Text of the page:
Authors’ Reply Dr. Kuhnert and Dr. Burnens highlight another potential source of error in the identification of H. cinaedi and of bacteria in general. Since the identification process involves matching data sets obtained from an unknown strain with those of previously described taxa, any mislabeling of the latter can result in unknown strains being misidentified. The experiences of Dr. Kuhnert and Dr. Burnens suggest that the type strain of H. cinaedi currently held at the ATCC may be a strain of H. fennelliae. We urge the authors to contact the ATCC directly to bring this to the attention of the authorities at that institution. In this context, mislabeled strains are not the only source of potential error in identification studies. Incorrectly labeled sequences held in public databases can also result in misidentifications. The mislabeling of a 16S rRNA gene sequence (GenBank accession number M88137) originally attributed to “Flexispira (Helicobacter) rappini” but subsequently corrected by Dr. F. E. Dewhirst has been presumed to explain the identification of a strain of this taxon which bears a poor resemblance to other “F. rappini” strains (1). Furthermore, poorly classified strains can also serve to confuse other workers (1), and we recommend caution where strains are identified as species not validated by publication in the International Journal of Systematic and Evolutionary Microbiology. For these reasons, the practice of polyphasic strategies to classify and identify new bacterial taxa is recommended (2), since this allows the most accurate assignment of taxonomic relationships. Furthermore, any incongruent data on a strain can be checked and potential errors determined before the information is made public. The identification of Helicobacter, Campylobacter, Arcobacter, and species of related genera is known to be a difficult task.

Comparison started after the IVS. Including 350-bp IVS.

cinaedi type strains from ATCC and CCUG of 4% for the rrs sequences and 25% for the rpoB sequences. Interestingly, the ATCC type strain showed sequence identity with the H. fennelliae type strains from the National Collection of Type Cultures, the Laboratory for Microbiology at the University of Ghent (LMG), and CCUG, also containing an IVS of about 350 bp in the rrs gene (Table 1 and GenBank accession no. M88154). In order to exclude our own laboratory artifacts due to a mix-up of long-term stored strains, the two type strains for H. cinaedi were ordered separately again from ATCC and CCUG and the genetic analysis was repeated. The same sequences were obtained from the new batches and from the long-term stock cultures of the H. cinaedi type strains. The sequences determined for the comparison are available under GenBank accession no. AF348752 to AF348752. Our results show that, besides biological problems in identifying and characterizing H. cinaedi isolates, the reference strain to which results are compared might also add to confusion. Based on our data, one could argue that the ATCC type strain of H. cinaedi is most probably a H. fennelliae isolate, but 2751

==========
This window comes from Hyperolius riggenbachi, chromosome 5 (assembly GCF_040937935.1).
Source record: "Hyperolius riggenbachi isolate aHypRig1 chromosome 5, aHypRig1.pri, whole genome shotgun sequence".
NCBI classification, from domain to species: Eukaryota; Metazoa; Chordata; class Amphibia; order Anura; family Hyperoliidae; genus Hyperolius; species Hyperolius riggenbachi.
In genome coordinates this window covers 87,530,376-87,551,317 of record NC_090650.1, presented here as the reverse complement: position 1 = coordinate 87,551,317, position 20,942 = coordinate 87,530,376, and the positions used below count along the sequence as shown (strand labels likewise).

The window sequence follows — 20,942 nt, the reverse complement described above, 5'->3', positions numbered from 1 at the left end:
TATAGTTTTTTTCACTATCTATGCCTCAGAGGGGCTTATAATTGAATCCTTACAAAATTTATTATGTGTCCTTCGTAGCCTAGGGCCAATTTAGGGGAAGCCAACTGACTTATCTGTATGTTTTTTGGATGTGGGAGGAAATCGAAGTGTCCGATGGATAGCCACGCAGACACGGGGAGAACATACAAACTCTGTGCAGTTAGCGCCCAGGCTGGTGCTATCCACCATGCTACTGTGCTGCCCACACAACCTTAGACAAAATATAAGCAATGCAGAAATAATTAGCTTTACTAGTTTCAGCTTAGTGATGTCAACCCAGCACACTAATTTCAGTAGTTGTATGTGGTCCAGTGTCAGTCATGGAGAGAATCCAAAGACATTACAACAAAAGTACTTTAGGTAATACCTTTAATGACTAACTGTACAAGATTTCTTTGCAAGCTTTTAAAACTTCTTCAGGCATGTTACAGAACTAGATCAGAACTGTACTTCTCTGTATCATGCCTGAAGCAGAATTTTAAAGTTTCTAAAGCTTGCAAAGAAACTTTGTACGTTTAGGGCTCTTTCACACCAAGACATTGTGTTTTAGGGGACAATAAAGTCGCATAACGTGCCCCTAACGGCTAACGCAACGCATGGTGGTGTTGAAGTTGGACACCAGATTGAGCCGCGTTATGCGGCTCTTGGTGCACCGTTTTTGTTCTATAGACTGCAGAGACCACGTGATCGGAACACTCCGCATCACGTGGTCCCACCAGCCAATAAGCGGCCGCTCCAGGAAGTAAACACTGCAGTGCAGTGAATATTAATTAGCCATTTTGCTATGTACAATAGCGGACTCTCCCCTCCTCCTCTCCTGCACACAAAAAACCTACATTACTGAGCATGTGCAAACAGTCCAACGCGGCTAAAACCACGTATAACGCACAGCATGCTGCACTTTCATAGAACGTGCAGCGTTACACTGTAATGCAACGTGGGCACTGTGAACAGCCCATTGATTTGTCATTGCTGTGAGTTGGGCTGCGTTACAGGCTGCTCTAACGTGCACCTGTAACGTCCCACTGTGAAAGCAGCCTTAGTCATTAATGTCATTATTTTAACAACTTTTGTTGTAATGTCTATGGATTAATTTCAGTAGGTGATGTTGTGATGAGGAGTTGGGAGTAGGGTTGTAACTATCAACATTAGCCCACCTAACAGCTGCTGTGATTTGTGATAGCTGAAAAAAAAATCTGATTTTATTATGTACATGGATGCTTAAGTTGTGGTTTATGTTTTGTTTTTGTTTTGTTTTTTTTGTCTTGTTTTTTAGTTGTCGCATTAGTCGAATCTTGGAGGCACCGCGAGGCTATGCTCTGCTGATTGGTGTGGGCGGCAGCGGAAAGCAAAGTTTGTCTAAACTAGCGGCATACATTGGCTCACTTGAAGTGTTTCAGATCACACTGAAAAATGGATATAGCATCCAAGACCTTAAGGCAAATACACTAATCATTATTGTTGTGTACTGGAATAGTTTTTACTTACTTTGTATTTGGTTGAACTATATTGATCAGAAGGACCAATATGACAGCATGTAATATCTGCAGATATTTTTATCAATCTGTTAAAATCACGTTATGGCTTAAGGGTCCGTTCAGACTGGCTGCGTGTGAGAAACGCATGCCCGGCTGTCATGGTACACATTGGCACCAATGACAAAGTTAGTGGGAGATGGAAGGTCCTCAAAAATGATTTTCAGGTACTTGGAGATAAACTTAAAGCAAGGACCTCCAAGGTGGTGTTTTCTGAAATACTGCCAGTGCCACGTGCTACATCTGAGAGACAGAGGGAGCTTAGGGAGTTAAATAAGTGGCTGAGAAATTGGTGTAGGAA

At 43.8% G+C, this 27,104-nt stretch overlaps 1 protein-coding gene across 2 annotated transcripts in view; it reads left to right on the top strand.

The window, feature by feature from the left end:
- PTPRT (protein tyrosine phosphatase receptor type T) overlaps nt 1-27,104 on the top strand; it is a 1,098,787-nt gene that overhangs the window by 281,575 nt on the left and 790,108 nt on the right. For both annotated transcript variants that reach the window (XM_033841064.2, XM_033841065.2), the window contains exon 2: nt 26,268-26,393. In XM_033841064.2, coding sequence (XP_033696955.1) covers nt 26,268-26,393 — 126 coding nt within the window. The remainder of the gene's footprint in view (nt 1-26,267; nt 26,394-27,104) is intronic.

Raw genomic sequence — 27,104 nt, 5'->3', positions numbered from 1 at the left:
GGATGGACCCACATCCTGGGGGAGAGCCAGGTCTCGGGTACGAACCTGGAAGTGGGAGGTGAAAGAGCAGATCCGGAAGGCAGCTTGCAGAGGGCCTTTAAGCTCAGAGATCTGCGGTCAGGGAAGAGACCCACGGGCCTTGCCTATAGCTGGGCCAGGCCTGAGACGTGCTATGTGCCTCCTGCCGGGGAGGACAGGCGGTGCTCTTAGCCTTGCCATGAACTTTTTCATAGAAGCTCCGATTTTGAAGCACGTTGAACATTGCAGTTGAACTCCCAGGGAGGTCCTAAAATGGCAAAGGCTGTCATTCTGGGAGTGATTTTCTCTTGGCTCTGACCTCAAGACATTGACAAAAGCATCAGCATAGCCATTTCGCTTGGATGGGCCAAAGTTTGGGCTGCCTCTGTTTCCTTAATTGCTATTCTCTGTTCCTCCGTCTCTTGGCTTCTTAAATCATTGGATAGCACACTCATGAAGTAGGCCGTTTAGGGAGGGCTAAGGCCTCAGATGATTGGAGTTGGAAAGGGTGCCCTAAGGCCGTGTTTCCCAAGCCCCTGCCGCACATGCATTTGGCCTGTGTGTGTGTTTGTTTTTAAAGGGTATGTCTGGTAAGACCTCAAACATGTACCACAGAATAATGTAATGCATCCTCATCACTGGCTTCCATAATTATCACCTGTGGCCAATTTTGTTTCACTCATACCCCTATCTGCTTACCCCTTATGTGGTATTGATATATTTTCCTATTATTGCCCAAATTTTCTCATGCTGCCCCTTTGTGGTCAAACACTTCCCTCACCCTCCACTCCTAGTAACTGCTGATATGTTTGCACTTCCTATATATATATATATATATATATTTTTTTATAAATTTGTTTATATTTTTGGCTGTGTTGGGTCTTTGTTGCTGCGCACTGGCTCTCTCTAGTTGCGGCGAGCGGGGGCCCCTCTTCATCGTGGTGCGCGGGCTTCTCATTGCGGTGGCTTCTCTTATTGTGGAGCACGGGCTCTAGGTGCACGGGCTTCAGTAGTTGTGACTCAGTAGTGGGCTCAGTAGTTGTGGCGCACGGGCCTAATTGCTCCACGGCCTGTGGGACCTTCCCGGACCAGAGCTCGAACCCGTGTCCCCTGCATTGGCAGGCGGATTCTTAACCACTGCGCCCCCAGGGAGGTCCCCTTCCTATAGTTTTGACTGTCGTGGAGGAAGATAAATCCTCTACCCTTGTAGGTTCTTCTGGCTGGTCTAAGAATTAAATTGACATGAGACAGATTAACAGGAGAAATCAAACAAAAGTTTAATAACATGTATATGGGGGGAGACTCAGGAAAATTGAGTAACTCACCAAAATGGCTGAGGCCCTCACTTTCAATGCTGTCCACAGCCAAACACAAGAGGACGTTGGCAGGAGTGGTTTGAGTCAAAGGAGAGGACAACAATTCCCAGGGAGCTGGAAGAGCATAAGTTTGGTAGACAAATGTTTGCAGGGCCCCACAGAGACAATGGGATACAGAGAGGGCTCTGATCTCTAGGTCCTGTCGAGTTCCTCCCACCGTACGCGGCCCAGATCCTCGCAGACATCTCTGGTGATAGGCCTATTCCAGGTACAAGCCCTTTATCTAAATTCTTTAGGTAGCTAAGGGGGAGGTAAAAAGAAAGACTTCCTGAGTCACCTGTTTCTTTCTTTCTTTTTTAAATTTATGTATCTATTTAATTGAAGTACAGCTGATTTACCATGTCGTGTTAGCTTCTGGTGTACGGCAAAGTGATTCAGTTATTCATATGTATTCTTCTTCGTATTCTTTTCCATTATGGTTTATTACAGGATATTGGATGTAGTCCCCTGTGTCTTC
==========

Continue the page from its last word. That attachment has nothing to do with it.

We hope that with the publicizing of the detrimental influence of mislabeling and misclassification on the identification process, such sources of error will greatly diminish. REFERENCES 1. On, S. L. W. Taxonomy of Campylobacter, Arcobacter, Helicobacter and related bacteria: current status, future prospects, and immediate concerns. J. Appl. Microbiol., in press. 2. Vandamme, P., B. Pot, M. Gillis, P. De Vos, K. Kersters, and J. Swings. 1996. Polyphasic taxonomy, a concensus approach to bacterial systematics. Microbiol. Rev. 60:407–438.

Stephen L. W. On* Danish Veterinary Laboratory Bu ¨lowsvej 27 DK-1790 Copenhagen V, Denmark *Phone: (45) 35 30 02 59 Fax: (45) 35 30 01 20 E-mail: [email protected] Peter A. R. Vandamme* Laboratorium voor Microbiologie Universiteit Gent Ledeganckstraat 35 B-9000 Gent, Belgium *Phone: (32) 9 264 5113 Fax: (32) 9 264 5092 E-mail: [email protected]